Replete with a breakfast of local fruits and meats, we passed through fertile gardens and followed a green slope shaded by a spreading mulberry tree.writng hut outside Steep stone steps led to a small wooden hut whose interior swelled Narnia-like to encompass a bay window and another storey below. Here we descended to write our stories on days when the rain lashed the leaded panes and the clouds grumbled through the grey skies. But such times were few: in sunnier hours we found secluded dells and tranquil shade wherein to nurse our newborn words.

“Cross-currents in the Ocean of Stories” was the theme: Marina led our journey through stories past and new, across oceans and deserts, from Mount Olympus through Arabian nights, crusades and silk roads and Celtic woodland, widdershins through conflict and desire and the eternal plight of the refugee. In safety we met monsters and explored the byways of fairy tales. We were a varied group of ages and styles, with backgrounds in writing and teaching and radio and television, psychotherapy and the visual arts. One of us could say with proud truth:”I was born in a place called Drama”. And because Dartington is a meeting place for young and old, raw and persevering and gifted and internationally famous musicians, we were also viol players and lutenists and singers, and when we were not listening, reading and writing, we were making music together.writng hut with flowers

Marina spoke of realism and fantasy, how Ted Hughes and Philip Pullman make the fairy-like corporeal and psychological, of the highly valued slave musicians of the caliphs and of the souls of trees. In our hut in the garden, we considered plants: no respecters of borders, cross fertilising, blow-ins without language. We agreed that fairy tales can be told and retold ad infinitum, in an oral tradition that seems everlasting but is yet vulnerable, a tradition that is bottom up, but used and reused by the gods of literature, by Chaucer and Shakespeare and Boccaccio and Dante, Kafka in his “fairy tales for dialecticians” and in our own times by Angela Carter and AS Byatt.

We considered riddles, quests and prohibitions, objects that come to life and speak, (magic carpets; violins strung with the hair of murder victims), astrology and imprisonment, the princess who says no and the princess who yearns, the ghost and the creature transformed. We found love, hate, desire, and shame and redemption in these stories; curses and physical deficiencies; possibilities that break all known rules and yet reside within a universally recognisable framework.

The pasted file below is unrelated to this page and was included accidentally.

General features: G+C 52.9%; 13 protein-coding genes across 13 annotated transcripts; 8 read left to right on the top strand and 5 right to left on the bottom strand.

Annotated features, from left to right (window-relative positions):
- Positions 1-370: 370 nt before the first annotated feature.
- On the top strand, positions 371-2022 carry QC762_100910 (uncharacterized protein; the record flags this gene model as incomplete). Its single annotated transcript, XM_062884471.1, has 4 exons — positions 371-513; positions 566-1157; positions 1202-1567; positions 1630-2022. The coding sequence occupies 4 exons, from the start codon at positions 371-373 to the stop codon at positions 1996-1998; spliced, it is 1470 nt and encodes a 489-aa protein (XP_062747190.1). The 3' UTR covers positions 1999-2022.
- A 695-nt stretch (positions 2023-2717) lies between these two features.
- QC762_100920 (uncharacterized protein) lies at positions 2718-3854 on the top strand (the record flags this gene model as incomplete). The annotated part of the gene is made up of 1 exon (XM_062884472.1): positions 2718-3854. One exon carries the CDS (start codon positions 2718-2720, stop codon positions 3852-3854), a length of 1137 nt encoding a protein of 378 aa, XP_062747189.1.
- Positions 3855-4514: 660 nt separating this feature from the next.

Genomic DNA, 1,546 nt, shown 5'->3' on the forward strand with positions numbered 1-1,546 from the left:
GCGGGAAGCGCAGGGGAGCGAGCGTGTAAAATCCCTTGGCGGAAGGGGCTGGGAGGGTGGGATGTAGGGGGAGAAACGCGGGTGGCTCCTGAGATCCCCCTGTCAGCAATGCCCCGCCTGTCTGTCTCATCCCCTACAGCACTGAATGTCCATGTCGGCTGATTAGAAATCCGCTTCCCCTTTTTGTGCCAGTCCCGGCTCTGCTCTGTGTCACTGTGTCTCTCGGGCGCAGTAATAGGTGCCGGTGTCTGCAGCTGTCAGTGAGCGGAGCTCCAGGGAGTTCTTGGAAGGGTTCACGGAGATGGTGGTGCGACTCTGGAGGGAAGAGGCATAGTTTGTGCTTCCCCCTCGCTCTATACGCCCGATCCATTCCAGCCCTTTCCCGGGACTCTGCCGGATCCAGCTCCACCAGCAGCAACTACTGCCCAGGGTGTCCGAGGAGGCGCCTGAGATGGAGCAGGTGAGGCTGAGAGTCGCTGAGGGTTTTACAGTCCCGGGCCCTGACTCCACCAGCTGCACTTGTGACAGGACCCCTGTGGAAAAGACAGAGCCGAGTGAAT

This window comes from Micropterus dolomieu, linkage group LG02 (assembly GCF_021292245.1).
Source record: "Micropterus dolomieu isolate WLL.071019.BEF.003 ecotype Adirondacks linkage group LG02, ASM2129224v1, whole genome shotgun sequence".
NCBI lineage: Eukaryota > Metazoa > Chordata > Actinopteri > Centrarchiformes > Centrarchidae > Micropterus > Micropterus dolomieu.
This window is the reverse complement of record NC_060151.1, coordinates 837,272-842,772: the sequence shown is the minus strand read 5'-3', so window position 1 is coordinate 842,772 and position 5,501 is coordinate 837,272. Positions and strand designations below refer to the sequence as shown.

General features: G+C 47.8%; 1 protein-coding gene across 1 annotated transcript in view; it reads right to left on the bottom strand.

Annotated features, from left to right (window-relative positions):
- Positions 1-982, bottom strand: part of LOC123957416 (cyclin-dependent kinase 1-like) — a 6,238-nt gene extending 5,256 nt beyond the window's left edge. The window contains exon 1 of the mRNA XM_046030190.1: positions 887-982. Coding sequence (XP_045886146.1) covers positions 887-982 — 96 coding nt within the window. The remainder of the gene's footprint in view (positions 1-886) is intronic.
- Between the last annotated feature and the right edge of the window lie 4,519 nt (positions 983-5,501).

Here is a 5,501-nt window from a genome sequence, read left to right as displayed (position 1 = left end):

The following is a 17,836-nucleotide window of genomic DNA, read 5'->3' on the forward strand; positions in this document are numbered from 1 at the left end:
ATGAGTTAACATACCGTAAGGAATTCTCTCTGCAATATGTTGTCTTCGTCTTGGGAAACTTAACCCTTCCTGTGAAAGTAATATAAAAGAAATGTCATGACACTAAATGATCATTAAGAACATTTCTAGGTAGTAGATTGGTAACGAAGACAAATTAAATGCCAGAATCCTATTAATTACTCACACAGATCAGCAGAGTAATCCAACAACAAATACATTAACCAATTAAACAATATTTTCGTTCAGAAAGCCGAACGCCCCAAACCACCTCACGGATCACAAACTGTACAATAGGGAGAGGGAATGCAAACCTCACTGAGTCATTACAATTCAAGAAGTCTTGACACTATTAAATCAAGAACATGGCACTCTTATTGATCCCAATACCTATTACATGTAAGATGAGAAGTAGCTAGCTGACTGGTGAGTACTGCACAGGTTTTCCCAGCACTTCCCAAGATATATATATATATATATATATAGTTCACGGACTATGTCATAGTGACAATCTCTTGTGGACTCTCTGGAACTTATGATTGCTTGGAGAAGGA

And what of language? There were proverbs, rhymes, repetition, alliteration, rhetoric…strange languages and onomatopoeia. We learned from admonitions and fables and received advice. We told the time: predictive, recollection, time stopped as in the Sleeping Beauty, time postponed as in the Arabian Nights. Who is the narrator and what does she know? Is the child reliable; does the old crone tell the truth; can the messenger be believed?

We talked of modern fairy tales, making sense of horror. Marina told of a Nobel Prize winner writing of Chernobyl and of the Last Wolf of Extremadura. Does cruelty in fairy tales incite, or comfort? She is working at present on storytelling projects with refugees; some psychologists do not want to add to their trauma by using fairy tales; others see it as cathartic. But refugees are not a blank slate: they disseminate and collect their own tales on their journeys, as did the men (and women?) who accompanied Marco Polo and Richard the Lionheart. (See more details of the Palermo based project here.)

writing hut inside

Marina set us tasks. We’d to find an object in the garden and set a riddle; we’d to use repetition as in a traditional tale (I’ll huff and I’ll puff and I’ll BLOW your house down). We’d to write of an item precious to ourselves: jewellery proved popular here, but one man chose the participant badge without which he would not be fed, instructed or entertained at Dartington and I chose my glasses which enable me to see. We were asked to write a piece of persuasive dialogue.Some of us faltered, some of us omitted it, nobody failed, most of us bloomed. This was not a modern course, with aims and objectives and evaluations at the end, or if it was they were well disguised: it appeared that we meandered from curious to fascinating, from touching to heart-rending, from personal to universal, but in the terrible world of today it all made perfect sense. Marina quoted André Jolles: “The miraculous is here the only possible guarantee that the immorality of reality has stopped.”

It’s too early to say that we all wrote happily ever after, but we were set on our way, and I cannot recommend highly enough a reading of Marina Warner’s work. If you can combine it with a visit to Dartington, you will be in a fairy land of your own. May your good wishes be granted and bless you for reading.

Dartington window seat

 

©Jessica Norrie 2016

 

 

 

 

 

All human life is there

I’m a writer now but this is my prologue. I’ve just retired: Thursday was my last day in school. Thirty four years have included teaching in Paris, Dijon, Sheffield, and various London boroughs, moving backwards from adults down to Early Years. Although “trained” (in inverted commas because the training of the time was frankly inadequate and mostly irrelevant) to teach English as an Additional Language, I’ve taught right across the curriculum, from design and technology (badly) to French (well).

leaving 1